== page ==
alexa Electrotransfer of cDNA coding for a heterologous prion protein generates autoantibodies against native murine prion protein in wild-type mice.
General Science

General Science

Journal of Bioterrorism & Biodefense

Author(s): Alexandrenne C, Wijkhuisen A, Dkhissi F, Hanoux V, Priam F,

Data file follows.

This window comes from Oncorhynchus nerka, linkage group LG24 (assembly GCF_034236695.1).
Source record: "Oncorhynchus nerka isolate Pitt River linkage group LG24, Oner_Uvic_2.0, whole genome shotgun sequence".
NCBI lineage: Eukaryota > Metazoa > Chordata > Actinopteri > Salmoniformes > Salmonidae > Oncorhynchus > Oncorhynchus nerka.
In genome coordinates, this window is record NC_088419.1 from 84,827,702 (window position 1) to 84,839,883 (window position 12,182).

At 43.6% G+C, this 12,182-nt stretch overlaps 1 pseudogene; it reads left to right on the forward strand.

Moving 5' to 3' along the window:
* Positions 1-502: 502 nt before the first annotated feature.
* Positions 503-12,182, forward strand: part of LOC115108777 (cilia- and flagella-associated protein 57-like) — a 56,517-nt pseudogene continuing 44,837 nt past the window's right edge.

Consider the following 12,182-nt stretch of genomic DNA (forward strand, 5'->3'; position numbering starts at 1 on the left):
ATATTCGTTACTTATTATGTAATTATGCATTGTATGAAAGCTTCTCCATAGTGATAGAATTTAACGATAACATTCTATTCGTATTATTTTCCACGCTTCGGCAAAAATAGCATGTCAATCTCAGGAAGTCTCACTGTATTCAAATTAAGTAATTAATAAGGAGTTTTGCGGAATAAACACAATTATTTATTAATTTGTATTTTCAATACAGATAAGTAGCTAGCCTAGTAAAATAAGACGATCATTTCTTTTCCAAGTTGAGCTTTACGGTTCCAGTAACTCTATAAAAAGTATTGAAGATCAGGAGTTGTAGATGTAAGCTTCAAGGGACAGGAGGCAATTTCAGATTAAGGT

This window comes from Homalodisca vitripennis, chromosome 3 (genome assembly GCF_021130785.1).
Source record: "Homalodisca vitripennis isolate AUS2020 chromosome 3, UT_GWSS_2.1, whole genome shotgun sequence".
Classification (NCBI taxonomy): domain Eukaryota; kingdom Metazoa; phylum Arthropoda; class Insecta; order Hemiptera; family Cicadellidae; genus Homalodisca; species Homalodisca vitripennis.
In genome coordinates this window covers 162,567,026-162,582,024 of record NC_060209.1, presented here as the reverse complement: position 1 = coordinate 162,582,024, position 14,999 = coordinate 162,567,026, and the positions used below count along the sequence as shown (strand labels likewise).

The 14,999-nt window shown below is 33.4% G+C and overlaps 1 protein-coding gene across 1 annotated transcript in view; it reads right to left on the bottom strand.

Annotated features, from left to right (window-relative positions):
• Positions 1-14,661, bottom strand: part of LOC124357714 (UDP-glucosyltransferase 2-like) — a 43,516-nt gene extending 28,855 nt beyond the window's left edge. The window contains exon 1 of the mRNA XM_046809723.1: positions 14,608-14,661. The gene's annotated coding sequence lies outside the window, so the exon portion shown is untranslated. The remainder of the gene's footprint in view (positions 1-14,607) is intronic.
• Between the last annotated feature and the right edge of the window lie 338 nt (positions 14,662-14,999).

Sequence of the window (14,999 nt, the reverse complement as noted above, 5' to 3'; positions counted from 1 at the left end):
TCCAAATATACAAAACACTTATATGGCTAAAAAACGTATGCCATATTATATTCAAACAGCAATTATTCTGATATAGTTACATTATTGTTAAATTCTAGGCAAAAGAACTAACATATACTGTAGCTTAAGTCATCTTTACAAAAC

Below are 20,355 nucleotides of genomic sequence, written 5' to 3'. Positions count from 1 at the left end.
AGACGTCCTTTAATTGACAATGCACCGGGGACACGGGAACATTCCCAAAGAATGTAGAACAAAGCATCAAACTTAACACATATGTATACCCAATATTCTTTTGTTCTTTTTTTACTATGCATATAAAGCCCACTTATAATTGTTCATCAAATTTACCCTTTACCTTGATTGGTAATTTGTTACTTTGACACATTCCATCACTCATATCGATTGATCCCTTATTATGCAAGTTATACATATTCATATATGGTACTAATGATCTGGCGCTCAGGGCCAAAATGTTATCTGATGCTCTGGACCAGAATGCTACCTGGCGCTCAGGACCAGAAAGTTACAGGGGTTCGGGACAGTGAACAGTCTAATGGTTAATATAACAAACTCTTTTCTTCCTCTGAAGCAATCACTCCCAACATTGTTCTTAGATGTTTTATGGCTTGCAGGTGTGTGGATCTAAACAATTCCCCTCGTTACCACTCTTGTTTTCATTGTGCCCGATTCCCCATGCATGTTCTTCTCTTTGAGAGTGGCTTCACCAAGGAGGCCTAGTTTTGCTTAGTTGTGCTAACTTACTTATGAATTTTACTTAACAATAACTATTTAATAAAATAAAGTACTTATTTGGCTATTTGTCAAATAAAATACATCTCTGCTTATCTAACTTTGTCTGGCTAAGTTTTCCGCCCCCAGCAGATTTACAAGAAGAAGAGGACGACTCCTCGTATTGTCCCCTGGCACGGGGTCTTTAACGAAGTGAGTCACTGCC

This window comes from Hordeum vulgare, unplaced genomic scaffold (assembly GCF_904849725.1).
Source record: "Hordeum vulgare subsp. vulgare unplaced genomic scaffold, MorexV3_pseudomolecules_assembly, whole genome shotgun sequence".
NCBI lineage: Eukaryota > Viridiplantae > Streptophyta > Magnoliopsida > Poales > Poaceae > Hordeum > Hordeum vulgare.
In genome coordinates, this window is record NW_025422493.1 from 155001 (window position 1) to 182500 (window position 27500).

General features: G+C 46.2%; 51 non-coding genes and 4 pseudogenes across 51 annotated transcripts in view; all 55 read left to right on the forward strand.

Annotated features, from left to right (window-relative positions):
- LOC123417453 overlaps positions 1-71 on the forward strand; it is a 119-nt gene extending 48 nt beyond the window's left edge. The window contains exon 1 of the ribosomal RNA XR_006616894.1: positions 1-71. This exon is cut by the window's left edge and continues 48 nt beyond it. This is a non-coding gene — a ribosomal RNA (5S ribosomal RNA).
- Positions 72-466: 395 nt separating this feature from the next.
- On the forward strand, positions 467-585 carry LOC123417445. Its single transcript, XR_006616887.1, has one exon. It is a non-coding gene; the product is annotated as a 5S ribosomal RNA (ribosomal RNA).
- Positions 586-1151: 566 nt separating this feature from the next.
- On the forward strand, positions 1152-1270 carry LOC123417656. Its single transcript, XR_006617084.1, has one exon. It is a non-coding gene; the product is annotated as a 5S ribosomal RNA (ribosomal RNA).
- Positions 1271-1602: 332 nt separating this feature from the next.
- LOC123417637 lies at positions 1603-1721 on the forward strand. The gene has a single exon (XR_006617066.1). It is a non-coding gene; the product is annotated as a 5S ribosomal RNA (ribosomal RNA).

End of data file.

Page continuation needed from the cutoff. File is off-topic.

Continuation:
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Abstract Prion diseases (e.g., Creutzfeldt-Jakob disease in humans) are always fatal neurodegenerative disorders characterized by conversion of the ubiquitous cellular prion protein (PrP(c)) into a pathological conformer. Immunological strategies are considered as promising prophylactic or therapeutic approaches but, unfortunately, vaccination attempts until now have been very disappointing in wild-type animals because of immune tolerance to self PrP(c). Encouraging results have come from recent experiments carried out through genetic immunization (i.e., injection in mice of cDNA coding for murine prion protein [PrP]) or heterologous protein immunization (i.e., injection in mice of PrP from another species), albeit the levels of autoantibodies in wild-type animals remained generally low. Here we investigated whether combining the potential benefits of these two last approaches, namely using genetic immunization with the cDNA coding for a heterologous PrP, could more efficiently break immune tolerance. Wild-type mice were thus vaccinated with cDNA coding for human PrP(c), fused or unfused to a stimulatory T-cell epitope, using or not using electrotransfer of DNA. After three DNA injections, mice receiving electrotransferred DNA developed a strong immune response, oriented toward the humoral Th2 type, characterized not only by high IgG1 and IgG2a antibody titers against the heterologous human PrP(c), but also, as expected, by significant amounts of autoantibodies recognizing the native conformation of murine PrP(c) expressed on cell membranes as revealed by flow cytometry and immunofluorescence. These results hence open the way for investigation of the possible protective effects of anti-PrP(c) autoantibodies in infected mouse models. More generally, our results suggest that this original immunization strategy could be of value for circumventing tolerance to poorly immunogenic proteins. This article was published in DNA Cell Biol and referenced in Journal of Bioterrorism & Biodefense

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